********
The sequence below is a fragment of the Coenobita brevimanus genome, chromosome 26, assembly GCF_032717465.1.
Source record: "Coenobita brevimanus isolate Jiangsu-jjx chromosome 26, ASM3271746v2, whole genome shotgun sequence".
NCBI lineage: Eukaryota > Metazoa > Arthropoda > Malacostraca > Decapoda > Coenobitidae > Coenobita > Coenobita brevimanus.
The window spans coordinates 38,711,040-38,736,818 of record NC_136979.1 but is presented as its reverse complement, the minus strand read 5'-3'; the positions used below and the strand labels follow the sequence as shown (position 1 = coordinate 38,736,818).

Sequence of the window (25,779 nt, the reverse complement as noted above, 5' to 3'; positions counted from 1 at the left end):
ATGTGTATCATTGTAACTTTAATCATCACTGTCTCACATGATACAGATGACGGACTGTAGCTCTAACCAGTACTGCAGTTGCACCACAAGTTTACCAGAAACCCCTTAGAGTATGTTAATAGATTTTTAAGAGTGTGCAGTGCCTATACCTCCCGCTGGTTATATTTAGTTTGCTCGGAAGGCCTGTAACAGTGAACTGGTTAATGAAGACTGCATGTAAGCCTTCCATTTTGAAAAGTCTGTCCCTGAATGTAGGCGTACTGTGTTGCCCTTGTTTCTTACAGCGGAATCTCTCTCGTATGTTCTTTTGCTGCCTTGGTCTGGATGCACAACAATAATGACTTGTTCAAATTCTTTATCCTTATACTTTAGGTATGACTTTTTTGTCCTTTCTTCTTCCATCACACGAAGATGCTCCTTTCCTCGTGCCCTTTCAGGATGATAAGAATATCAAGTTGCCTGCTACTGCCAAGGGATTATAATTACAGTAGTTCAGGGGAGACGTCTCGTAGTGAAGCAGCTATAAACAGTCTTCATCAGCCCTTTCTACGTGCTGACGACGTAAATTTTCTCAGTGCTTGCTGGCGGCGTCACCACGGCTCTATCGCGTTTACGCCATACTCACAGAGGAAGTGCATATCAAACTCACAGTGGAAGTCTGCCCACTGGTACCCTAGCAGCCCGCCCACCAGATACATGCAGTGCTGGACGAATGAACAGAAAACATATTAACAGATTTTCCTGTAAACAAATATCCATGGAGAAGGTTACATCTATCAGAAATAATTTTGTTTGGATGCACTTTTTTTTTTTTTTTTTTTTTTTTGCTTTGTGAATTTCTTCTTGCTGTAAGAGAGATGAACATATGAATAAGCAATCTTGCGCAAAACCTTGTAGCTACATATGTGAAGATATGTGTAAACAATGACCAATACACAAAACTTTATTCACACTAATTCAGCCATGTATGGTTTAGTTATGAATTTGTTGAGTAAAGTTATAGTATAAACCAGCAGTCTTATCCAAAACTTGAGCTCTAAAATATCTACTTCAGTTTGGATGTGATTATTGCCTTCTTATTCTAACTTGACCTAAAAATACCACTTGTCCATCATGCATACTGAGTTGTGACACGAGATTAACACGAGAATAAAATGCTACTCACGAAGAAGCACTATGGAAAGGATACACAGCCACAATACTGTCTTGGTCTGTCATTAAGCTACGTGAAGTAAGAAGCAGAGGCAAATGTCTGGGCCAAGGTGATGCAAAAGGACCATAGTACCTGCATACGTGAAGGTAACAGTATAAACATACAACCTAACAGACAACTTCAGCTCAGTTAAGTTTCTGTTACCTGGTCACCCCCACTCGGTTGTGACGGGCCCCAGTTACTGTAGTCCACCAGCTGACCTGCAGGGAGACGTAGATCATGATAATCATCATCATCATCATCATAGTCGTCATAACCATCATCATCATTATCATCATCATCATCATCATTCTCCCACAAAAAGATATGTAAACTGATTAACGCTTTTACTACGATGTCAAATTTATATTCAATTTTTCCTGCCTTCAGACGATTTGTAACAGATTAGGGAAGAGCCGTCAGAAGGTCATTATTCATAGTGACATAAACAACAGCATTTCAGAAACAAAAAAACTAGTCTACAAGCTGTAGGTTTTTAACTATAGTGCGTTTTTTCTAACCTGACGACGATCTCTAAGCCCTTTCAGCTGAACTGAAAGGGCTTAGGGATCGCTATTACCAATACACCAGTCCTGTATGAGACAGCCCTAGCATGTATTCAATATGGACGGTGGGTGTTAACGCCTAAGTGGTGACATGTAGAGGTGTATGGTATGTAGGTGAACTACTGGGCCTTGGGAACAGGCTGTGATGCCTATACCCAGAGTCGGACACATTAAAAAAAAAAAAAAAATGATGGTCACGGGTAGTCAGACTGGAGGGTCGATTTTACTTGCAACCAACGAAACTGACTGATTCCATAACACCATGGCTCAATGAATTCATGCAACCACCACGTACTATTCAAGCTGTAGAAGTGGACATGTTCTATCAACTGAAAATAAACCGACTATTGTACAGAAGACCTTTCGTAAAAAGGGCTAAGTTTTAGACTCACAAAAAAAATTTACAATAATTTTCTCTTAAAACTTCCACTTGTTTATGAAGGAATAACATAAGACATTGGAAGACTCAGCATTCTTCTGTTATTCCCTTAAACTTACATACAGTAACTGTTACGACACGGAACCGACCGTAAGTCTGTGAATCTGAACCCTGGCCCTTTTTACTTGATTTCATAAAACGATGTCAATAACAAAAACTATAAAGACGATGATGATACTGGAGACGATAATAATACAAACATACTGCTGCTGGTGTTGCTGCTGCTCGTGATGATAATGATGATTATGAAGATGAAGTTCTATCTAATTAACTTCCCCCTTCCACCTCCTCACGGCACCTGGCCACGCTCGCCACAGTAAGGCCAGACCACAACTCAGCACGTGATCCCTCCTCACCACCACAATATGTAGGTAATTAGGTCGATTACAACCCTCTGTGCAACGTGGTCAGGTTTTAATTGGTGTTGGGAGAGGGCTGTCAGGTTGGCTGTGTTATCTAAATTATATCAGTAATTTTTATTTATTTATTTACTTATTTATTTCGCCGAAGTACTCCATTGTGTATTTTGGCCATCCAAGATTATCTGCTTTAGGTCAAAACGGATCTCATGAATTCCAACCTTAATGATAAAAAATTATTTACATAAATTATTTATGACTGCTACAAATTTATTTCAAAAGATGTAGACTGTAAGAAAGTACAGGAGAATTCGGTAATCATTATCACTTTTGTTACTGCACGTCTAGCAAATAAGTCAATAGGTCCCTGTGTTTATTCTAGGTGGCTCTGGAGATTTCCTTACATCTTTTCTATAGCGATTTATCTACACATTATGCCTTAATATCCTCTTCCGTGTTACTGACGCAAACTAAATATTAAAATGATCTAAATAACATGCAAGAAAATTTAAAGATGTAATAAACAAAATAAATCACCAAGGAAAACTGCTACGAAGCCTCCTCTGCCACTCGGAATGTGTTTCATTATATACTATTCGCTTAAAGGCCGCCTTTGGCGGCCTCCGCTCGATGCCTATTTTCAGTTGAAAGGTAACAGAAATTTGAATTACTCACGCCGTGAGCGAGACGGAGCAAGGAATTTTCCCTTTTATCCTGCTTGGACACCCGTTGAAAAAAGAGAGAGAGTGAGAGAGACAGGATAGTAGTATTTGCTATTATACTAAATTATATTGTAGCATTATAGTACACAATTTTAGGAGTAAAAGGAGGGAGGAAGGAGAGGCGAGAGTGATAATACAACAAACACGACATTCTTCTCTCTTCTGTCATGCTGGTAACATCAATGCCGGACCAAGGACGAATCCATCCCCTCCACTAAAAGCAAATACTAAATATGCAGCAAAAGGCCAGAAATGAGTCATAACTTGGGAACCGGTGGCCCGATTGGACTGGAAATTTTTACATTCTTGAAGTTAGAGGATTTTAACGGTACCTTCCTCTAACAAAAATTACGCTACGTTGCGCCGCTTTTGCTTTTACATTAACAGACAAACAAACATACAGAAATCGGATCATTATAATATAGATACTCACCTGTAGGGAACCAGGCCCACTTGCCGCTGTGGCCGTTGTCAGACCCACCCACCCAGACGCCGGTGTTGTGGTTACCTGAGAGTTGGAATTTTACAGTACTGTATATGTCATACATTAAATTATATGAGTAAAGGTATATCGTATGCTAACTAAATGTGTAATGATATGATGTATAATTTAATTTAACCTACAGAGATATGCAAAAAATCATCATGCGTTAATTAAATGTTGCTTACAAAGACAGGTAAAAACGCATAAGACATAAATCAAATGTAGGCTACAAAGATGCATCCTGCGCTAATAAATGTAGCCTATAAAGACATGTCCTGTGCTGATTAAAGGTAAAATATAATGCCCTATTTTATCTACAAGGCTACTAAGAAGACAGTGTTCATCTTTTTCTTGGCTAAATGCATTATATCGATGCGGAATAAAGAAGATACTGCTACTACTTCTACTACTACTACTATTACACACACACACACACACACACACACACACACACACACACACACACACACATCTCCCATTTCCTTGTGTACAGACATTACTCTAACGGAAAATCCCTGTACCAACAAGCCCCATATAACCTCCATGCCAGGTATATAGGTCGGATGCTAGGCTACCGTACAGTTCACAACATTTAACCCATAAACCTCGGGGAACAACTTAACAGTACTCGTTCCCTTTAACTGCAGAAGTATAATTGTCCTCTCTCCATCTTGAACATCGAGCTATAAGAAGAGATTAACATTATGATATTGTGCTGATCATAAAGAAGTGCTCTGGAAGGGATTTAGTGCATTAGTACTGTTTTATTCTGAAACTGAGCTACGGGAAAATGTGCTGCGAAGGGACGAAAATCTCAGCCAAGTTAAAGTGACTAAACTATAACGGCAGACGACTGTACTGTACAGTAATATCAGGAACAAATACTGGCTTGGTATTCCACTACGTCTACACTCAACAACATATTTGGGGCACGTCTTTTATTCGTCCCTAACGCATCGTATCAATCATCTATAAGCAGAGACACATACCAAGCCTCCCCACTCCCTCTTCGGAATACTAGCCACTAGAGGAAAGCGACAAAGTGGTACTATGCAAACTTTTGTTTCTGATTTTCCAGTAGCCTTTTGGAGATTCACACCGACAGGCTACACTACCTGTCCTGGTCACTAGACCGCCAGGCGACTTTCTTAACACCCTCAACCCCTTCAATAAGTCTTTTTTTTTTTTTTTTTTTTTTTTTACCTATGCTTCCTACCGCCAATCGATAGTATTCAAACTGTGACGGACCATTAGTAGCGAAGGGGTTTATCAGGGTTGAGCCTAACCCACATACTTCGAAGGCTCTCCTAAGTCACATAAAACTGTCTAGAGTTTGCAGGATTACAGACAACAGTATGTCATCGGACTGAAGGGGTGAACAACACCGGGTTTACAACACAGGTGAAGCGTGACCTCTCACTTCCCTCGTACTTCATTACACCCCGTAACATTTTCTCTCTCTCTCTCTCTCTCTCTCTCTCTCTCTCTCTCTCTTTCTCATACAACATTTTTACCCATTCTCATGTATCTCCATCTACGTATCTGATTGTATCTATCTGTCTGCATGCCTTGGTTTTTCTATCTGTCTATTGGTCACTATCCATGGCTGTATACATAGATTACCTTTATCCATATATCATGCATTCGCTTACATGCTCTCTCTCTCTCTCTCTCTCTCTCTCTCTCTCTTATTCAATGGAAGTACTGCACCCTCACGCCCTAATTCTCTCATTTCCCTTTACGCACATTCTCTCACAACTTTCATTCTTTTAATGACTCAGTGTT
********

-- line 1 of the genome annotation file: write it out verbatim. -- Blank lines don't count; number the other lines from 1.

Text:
The sequence below is a fragment of the Coenobita brevimanus genome, chromosome 26, assembly GCF_032717465.1.